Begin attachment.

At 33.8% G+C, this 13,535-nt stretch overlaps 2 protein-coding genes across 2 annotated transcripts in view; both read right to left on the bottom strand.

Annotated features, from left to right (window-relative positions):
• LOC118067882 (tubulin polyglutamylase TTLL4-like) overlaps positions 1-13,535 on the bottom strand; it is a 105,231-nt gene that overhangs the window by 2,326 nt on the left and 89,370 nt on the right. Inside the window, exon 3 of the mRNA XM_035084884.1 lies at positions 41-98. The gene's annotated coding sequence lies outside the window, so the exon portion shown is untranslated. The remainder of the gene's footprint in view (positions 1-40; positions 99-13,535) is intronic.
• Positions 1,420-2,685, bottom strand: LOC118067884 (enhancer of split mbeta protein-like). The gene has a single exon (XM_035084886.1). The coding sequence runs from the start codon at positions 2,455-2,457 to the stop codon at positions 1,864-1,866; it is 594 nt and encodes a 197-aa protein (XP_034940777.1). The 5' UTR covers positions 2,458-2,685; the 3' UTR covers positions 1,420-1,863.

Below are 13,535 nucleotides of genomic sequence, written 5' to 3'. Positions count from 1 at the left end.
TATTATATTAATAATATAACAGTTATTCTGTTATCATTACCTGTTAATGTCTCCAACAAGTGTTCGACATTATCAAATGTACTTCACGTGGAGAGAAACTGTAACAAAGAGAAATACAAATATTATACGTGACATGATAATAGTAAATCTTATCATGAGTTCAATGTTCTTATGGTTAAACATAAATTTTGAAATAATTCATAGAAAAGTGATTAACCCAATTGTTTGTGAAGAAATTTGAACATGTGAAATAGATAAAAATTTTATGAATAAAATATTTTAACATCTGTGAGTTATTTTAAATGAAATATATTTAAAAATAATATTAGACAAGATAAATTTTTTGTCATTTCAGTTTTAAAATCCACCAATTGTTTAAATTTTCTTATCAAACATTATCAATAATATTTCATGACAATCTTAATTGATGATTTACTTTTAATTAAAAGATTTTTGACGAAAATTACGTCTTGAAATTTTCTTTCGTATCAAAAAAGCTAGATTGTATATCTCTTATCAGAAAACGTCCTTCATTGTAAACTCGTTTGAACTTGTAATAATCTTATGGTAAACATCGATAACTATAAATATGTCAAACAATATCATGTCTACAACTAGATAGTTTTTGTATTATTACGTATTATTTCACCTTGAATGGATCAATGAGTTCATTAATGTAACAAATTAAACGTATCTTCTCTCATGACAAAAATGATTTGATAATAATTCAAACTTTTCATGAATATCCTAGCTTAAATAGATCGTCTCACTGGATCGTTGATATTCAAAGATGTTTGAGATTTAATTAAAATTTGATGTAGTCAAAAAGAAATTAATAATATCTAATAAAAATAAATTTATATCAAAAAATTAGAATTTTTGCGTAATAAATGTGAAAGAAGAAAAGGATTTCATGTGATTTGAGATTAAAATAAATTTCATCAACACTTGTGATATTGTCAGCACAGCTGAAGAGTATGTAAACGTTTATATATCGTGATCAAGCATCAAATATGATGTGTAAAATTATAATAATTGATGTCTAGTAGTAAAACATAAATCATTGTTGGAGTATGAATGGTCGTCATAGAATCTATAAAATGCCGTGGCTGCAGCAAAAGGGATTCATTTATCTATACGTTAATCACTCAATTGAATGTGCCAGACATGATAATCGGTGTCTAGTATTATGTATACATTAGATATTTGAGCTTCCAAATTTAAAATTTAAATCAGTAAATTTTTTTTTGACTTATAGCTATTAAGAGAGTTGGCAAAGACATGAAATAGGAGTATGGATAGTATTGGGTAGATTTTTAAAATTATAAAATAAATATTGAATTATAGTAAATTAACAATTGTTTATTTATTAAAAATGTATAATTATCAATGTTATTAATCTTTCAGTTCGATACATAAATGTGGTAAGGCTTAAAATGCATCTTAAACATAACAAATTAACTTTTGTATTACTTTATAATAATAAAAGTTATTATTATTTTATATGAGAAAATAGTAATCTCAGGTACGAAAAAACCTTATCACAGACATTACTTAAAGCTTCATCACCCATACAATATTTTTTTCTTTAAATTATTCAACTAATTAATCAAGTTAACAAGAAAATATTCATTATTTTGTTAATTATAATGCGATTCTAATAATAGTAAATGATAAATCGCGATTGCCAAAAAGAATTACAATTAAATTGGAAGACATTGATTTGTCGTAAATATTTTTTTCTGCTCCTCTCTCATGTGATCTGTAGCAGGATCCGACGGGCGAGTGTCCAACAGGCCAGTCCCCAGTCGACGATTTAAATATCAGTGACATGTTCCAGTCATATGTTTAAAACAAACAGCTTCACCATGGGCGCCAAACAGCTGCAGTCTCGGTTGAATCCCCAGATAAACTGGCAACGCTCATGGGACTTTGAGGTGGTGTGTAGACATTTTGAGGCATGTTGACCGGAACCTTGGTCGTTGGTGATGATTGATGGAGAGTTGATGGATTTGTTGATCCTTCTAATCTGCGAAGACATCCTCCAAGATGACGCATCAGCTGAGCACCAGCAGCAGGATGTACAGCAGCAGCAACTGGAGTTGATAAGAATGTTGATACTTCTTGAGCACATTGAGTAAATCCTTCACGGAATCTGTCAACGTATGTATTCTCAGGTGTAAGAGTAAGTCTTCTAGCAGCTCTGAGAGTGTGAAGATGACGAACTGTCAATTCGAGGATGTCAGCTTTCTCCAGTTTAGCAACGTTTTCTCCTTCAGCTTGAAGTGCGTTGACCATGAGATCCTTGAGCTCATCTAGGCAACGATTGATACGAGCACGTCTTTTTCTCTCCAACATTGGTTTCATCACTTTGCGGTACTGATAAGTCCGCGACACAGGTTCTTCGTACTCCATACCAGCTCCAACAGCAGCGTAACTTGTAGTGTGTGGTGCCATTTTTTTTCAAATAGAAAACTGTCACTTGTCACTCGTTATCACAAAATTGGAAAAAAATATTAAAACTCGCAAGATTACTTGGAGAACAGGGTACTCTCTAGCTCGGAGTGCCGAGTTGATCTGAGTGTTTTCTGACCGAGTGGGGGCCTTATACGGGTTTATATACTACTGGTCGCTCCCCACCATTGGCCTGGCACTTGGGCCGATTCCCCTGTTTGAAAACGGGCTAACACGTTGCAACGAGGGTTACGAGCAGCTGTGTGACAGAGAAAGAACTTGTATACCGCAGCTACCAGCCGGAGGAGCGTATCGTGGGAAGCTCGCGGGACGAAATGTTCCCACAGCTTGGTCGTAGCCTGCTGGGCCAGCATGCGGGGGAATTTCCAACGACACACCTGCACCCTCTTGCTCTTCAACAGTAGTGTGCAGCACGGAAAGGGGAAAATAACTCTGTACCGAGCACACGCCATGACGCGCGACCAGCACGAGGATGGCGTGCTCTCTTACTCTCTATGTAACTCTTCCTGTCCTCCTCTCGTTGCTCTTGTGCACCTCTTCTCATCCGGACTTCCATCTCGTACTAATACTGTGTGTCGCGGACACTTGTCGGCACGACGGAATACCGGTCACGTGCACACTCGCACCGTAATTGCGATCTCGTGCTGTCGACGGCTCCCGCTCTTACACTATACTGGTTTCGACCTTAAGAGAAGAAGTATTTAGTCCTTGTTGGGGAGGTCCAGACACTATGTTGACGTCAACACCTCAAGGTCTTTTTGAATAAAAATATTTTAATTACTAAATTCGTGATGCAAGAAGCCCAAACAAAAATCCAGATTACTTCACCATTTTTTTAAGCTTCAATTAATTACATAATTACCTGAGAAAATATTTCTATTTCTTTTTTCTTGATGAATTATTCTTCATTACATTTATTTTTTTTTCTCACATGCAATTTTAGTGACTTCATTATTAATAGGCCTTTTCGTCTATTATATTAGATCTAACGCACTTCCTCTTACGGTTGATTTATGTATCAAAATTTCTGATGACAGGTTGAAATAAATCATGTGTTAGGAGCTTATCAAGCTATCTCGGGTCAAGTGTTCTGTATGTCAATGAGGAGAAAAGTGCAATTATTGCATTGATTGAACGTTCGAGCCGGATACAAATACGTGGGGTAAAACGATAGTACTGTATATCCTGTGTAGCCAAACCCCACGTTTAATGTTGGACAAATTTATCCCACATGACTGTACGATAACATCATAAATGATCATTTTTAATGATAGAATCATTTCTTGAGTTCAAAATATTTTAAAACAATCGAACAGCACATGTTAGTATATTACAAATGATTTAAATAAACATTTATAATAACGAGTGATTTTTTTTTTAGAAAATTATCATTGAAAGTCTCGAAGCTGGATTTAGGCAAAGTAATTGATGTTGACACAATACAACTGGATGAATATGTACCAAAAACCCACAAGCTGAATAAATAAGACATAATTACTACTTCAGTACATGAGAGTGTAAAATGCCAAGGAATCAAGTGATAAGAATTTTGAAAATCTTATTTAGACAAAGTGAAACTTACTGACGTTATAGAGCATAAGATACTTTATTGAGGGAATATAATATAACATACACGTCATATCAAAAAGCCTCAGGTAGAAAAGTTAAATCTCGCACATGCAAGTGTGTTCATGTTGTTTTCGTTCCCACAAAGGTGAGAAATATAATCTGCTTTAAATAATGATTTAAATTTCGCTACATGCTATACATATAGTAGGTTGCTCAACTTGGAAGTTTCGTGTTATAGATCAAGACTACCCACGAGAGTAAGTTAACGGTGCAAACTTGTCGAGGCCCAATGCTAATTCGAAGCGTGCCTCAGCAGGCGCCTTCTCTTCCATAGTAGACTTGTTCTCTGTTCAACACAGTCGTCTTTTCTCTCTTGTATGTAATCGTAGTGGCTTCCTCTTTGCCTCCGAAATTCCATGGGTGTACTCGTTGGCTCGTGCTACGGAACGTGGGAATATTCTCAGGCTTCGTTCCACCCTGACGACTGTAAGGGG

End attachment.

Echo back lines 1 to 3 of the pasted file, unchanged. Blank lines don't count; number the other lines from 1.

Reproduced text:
At 33.8% G+C, this 13,535-nt stretch overlaps 2 protein-coding genes across 2 annotated transcripts in view; both read right to left on the bottom strand.

Annotated features, from left to right (window-relative positions):
• LOC118067882 (tubulin polyglutamylase TTLL4-like) overlaps positions 1-13,535 on the bottom strand; it is a 105,231-nt gene that overhangs the window by 2,326 nt on the left and 89,370 nt on the right. Inside the window, exon 3 of the mRNA XM_035084884.1 lies at positions 41-98. The gene's annotated coding sequence lies outside the window, so the exon portion shown is untranslated. The remainder of the gene's footprint in view (positions 1-40; positions 99-13,535) is intronic.